Most children are ready to tackle the challenge of potty use somewhere between age 2 and shortly after their third birthday, with boys generally at the latter end of this range.
She wears pull-ups, enjoys sitting on the toilet, and gets very excited when she urinates. The problem is she has been doing this for months. She has not made the transition to going to the toilet and using it when she has to go.
Potty training is easier and happens faster if your child is truly ready in all three areas: physical, cognitive and social. But the big question is: how do you know when your child is ready? Take this quiz to find out where your child is on the readiness spectrum.
When you were pregnant, one of your many decisions was whether you would use cloth diapers or disposable diapers. Now that your child is no longer a baby, the cloth versus disposable decision comes into play again -- this time over training pants. A third alternative is to simply go directly to underwear.
If your child is near or has passed his first birthday, you can begin incorporating pre-potty training ideas into his life. They are simple things that will lay the groundwork for potty training and will make the process much easier when you're ready to begin.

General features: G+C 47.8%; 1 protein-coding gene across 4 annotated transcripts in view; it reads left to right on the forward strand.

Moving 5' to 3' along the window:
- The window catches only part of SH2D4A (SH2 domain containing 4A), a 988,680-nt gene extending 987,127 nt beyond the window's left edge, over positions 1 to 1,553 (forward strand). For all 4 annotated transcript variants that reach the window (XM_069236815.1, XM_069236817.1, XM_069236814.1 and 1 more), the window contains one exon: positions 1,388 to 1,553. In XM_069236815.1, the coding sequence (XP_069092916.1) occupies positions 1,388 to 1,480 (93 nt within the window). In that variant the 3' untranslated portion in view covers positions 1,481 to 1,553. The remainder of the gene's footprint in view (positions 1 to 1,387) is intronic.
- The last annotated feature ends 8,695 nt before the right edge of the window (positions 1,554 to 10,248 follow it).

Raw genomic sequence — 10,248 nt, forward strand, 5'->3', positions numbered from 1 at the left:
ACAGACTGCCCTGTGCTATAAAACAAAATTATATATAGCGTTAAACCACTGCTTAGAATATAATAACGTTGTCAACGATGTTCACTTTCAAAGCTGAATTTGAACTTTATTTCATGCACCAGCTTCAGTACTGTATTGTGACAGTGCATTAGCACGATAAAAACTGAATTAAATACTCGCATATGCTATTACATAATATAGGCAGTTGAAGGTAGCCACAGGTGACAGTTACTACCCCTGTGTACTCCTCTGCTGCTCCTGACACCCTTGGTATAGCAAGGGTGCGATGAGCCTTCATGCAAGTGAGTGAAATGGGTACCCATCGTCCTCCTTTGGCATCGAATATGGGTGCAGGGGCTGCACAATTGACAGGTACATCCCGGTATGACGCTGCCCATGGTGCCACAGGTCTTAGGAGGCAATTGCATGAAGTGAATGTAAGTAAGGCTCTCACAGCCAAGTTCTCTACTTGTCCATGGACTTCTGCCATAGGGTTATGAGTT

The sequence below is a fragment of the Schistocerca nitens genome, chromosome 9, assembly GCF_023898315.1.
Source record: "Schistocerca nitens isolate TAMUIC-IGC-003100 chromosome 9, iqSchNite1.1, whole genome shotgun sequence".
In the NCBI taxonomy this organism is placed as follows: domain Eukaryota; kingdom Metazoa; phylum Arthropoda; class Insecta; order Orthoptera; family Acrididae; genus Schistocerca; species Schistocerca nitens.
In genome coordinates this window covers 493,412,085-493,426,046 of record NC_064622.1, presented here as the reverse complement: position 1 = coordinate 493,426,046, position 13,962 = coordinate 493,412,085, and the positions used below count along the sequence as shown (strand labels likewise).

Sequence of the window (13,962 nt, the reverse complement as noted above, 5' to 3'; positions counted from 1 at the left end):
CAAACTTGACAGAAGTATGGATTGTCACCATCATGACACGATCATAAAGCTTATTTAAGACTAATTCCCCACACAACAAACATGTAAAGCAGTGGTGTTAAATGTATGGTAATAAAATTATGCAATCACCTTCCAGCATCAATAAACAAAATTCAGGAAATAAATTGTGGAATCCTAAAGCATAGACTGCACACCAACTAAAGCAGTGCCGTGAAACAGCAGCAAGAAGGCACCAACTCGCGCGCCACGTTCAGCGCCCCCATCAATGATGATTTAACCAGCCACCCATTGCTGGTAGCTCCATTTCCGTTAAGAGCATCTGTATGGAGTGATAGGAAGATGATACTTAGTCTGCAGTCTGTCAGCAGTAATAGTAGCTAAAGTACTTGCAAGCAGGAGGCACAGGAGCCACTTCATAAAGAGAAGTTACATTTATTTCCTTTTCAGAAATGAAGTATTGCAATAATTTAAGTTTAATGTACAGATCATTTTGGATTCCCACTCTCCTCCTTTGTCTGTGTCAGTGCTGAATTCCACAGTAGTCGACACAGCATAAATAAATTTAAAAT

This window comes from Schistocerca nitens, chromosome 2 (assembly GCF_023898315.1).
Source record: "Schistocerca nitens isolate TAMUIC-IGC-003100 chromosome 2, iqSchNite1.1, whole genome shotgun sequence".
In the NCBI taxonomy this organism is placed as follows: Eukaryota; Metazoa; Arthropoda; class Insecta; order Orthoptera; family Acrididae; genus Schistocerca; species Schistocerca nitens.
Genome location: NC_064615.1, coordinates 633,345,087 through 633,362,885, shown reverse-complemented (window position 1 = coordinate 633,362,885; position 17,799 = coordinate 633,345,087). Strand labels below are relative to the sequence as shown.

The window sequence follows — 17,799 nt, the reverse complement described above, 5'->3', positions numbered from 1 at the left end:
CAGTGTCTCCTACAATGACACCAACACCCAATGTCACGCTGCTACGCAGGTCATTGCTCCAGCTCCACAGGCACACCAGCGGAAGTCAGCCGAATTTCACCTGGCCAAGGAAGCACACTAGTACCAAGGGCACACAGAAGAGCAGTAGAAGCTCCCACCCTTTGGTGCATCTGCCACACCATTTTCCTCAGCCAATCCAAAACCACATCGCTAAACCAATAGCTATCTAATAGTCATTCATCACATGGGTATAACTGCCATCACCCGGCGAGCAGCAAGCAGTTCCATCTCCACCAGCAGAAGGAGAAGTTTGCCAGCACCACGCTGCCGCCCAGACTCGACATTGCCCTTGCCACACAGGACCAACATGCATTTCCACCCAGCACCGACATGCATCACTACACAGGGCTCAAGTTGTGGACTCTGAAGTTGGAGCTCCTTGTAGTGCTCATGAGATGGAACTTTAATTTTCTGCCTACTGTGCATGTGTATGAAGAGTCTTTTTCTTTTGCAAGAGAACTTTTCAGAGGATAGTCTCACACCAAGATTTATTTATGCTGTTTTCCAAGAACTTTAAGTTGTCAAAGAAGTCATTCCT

The perfect age to begin potty training is different for every child. Your child's best starting age could be anywhere from eighteen to thirty-two months. Pre-potty training preparation can begin when a child is as young as ten months.
Throughout the process of toilet training there are periods of highs and lows, just as with learning any new skill. New skills to learn associated with toilet training include:
For many parents potty training or toilet teaching, as it is now termed, is a challenging and sometimes frustrating parental responsibility. You are ready for your child to be out of diapers, but you wonder, is she?
by Jackie Papandrew
Whoever is out of patience is out of possession of his soul -- Sir Francis Bacon
I believe that the best advice on toilet training is that if the child is ready, it happens very easily. If not, a power struggle often ensues, since you can lead a child to the potty but you can't make him go. And we all know that no one wins a parent-child power struggle.